Forum for Science, Industry and Business

Sponsored by:     3M 
Search our Site:

 

Researchers identify genes key to hormone production in plants

07.04.2008
Researchers at North Carolina State University have pinpointed a small group of genes responsible for “telling” plants when, where and how to produce a hormone that is key to their development. Their findings shed light on the ways in which hormone production in plants affects both a plant’s growth and its ability to adapt to changing environments.

Dr. Jose Alonso, assistant professor of genetics, and a team of geneticists and plant biologists from NC State, Germany and the Czech Republic conducted the research. Their findings are published in the April 4 edition of the journal Cell.

Plant growth and development are regulated by a small number of hormones, which plants combine in various ways so that they can adapt to and thrive in changing environmental conditions. Auxin and ethylene are two of the most important of these growth-regulating hormones.

Scientists had previously established that plants respond differently to ethylene depending upon the type of plant tissue it is applied to, the developmental stage of the plant, and the surrounding environmental conditions. They also knew that the presence of auxin, another key growth-regulator, often served as a “trigger” for a plant to produce more ethylene, but were unsure of the ways in which auxin was synthesized.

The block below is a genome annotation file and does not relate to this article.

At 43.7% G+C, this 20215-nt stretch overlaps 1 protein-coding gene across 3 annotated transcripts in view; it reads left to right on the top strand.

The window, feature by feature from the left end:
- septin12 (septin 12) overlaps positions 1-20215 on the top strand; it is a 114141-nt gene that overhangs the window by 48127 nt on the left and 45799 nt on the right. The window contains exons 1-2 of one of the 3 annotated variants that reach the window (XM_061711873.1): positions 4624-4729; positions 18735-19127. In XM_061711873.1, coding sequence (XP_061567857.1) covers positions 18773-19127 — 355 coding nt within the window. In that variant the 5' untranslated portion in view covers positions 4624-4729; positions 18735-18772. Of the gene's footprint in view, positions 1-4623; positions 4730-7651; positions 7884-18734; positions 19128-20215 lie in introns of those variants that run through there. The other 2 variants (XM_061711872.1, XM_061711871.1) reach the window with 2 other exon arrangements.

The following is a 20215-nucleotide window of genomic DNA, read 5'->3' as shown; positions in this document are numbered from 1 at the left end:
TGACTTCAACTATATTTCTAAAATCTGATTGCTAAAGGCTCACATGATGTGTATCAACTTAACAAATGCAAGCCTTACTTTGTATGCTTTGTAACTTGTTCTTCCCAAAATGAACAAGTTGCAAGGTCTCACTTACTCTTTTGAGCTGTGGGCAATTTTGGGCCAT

... more about:
»Auxin »ethylene »hormone

“Auxin controls almost every process in a plant,” Alonso says, “and so it’s very important to understand how and why auxin is produced within the plant.”

In order to find out more about how auxin production is triggered, the NC State team identified a mutant strain of Arabidopsis – or mustard weed – that had a root system insensitive to the growth inhibitory effect of ethylene.

When the team looked at the genome of this mutant strain of mustard weed, they discovered that its lack of response to ethylene was due to the changes in a gene that they named TAA1. This gene produces a protein that is necessary for auxin synthesis. In a normal plant, the TAA1 gene recognizes the presence of ethylene as its signal to make proteins that in turn synthesize auxin, which controls growth.

The researchers found that if the TAA1 gene and two other related genes were “knocked out” or inactive, the plant had 50 percent less auxin than normal.

Their findings are the first to definitively establish a relationship between a particular family of genes, tissue-specific ethylene response, and auxin production in plants.

“If we want to do intelligent manipulation of plants, to breed them so that they ripen at a certain rate, or so that they’re well-adapted to particular environments, then we need to understand more about the ways that these hormones interact or ‘talk’ to each other,” Alonso says. “This research gives us concrete evidence for at least one way in which this happens.”

Tracey Peake | EurekAlert!
Further information:
http://www.ncsu.edu

Further reports about: Auxin ethylene hormone

More articles from Life Sciences: